YouTube’s mobile fortunes take-off as smartphone content consumption grows
By Chantal Tode
June 7, 2013
YouTube's mobile app
YouTube’s mobile advertising sales skyrocketed in the first half of 2013 as marketers looked to reach consumers where digital content is being consumed – on their smartphones and tablets.
YouTube, like other social media sites, is experiencing significant growth in mobile use as its user base increasingly migrates their social activity from desktop to smartphones. One of the growth drivers is that YouTube, beginning last fall with the launch of a standalone YouTube app for iOS, was able to monetize its iOS app with ads, something Apple did not allow it to do when YouTube was a native iOS app.
“We’ve definitely seen an uptick in the demand from clients attempting to capture the attention of potential consumers on mobile devices through video content, and YouTube inventory is always top of mind,” said Seth Hittman, CEO of Run DSP, New York.
“The main benefit of mobile advertising on YouTube is the robust and engaging environment it creates,” he said. “By strategically pairing a brand’s message with relevant content, marketers are capitalizing on a moment when the consumer is willingly listening to and processing information.”
Digital content is increasingly being consumed via smartphones and tablets and YouTube is a big player here, so it only makes sense that marketers would want to get their messaging in front of these users.
YouTube is seeing significant growth from mobile users, with the amount time spent watching YouTube via smartphone by Gen C users – those who have grown up accessing content across multiple channels – increasing 74 percent in the past year, according to the company.
Approximately one-quarter, or 250 million, of YouTube’s users now access the service via their smartphones.
“Consumption of content via mobile is going through the roof, creating a great opportunity for brands,” said Aaron Everson, chief operating officer and president of Shoutlet, Madison, WI.
“For example, pre-roll advertising on YouTube was not expected on the user side when it was experimentally rolled out, but now we know it's an effective tool for brands,” he said.
“In terms of increased interest, it's quite early to tell who has a mobile video ad program in place, but one thing is certain – brands are keen to know how to make money via mobile, and this is definitely a great way to get started.”
IOS app boost
Highlighting YouTube’s growing mobile fortunes, a company executive recently told Bloomberg that ad sales on mobile have tripled in the past six months.
The standalone app has been instrumental in helping YouTube capture more mobile ads, with the new YouTube app a consistent top-performing non-gaming app on iOS.
Google is trying to monetize mobile opportunities on YouTube in other ways, as well.
For example, it recently introduced a premium paid channels offering on YouTube that will give content creators a choice in how they monetize content through a combination of subscriptions and ads.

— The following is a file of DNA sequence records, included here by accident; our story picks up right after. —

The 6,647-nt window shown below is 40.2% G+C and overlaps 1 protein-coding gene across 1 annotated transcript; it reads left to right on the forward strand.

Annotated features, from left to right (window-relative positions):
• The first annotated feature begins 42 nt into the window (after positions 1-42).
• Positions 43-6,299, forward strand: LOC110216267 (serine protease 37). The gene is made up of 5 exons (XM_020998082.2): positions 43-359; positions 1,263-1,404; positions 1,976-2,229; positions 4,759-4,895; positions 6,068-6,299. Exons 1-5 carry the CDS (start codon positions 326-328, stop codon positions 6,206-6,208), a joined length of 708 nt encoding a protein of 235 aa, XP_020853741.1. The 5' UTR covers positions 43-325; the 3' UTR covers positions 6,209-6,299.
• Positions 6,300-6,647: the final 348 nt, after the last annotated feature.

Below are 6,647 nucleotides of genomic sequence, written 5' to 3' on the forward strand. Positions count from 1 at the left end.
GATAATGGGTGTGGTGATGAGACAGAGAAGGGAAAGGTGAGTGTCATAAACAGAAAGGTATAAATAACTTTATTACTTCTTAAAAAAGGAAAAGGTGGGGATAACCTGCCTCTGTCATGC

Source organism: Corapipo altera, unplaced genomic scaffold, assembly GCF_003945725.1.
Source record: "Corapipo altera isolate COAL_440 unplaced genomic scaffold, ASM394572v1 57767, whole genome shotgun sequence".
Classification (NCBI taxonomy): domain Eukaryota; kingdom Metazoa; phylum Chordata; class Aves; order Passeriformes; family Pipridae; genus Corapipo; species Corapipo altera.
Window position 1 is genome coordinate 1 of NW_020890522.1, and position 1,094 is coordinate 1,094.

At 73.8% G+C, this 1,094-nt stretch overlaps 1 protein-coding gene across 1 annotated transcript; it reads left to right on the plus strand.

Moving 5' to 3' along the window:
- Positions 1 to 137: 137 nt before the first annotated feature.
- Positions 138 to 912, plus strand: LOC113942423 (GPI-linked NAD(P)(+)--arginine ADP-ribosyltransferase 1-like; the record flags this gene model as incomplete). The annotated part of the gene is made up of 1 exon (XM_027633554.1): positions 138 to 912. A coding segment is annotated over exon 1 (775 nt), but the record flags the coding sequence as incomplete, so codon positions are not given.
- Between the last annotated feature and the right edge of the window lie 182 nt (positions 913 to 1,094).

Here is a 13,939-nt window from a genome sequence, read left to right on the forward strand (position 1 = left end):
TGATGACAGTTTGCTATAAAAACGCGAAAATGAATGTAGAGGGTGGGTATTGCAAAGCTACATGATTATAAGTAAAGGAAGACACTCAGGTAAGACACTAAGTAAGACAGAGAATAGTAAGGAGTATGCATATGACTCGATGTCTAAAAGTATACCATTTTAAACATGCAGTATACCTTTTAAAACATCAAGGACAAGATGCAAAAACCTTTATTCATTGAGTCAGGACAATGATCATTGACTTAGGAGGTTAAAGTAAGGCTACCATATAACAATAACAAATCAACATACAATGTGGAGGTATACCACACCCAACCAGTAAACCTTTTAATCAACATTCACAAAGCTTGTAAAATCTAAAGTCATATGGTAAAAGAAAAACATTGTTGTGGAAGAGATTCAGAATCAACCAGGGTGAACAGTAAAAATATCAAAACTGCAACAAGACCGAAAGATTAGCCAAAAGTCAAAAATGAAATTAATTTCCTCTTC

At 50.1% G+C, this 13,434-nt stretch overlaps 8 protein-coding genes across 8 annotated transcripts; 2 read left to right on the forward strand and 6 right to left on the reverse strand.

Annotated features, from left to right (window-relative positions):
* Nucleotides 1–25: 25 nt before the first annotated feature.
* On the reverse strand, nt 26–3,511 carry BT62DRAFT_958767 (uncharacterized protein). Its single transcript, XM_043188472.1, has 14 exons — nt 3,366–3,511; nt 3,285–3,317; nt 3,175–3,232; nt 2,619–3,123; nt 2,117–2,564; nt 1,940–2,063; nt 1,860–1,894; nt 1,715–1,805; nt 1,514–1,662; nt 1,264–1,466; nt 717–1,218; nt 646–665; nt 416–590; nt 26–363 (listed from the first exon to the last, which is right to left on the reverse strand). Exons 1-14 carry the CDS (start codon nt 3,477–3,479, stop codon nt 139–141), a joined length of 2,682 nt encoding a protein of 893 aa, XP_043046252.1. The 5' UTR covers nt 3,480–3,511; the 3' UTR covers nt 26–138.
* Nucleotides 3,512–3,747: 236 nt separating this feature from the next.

The pilot program offers subscription-based channels enabling mobile, desktop and TV users to watch content from a variety of providers with fees starting at $0.99 per month and each offering a 14-day free trial. There are 53 channels at launch, including Ultimate Fighting Championship, which is offering classic fights.
The lean-back nature of the subscription-based content could help YouTube attract more big brands to the platform.
YouTube faces some challenges in attracting marketers, including the need to create great content and getting it in front of the right audience as well as the ability to drive call-to-actions outside the YouTube site could be stronger.
“There's a lot of pressure to deliver quality content and there's an extremely short time frame to capture a user's attention,” Mr. Everson said.
“Captivating the audience early is crucial for success when using pre-roll video ads. Users can skip past it after only a few seconds, so the only way to make a return on the interaction is to front-load the content with extremely compelling creative,” he said.
Targeting is another challenge for marketers on YouTube’s mobile offerings.
While the industry is making gains in targeting, marketers are still looking for more transparency about where their ads are appearing.
“Marketers must have the proper technology in place to ensure their ads are running in the right environment, with all the necessary brand safety controls available to them, in real time,” Run DSP’s Mr. Hittman said.
“This is another area where transparency into where the mobile ads are being displayed is critical - and the more granular you can ingest the individual videos, the better able you are to ensure you are truly running in the most appropriate video content for that particular brand,” he said.
“Naturally, it would put a brand at a disadvantage if it were to be associated with content that doesn’t reflect its core values, and that has been and always will be a huge concern for brand advertisers when running in video content, regardless of the device.”
Chantal Tode is associate editor on Mobile Marketer, New York
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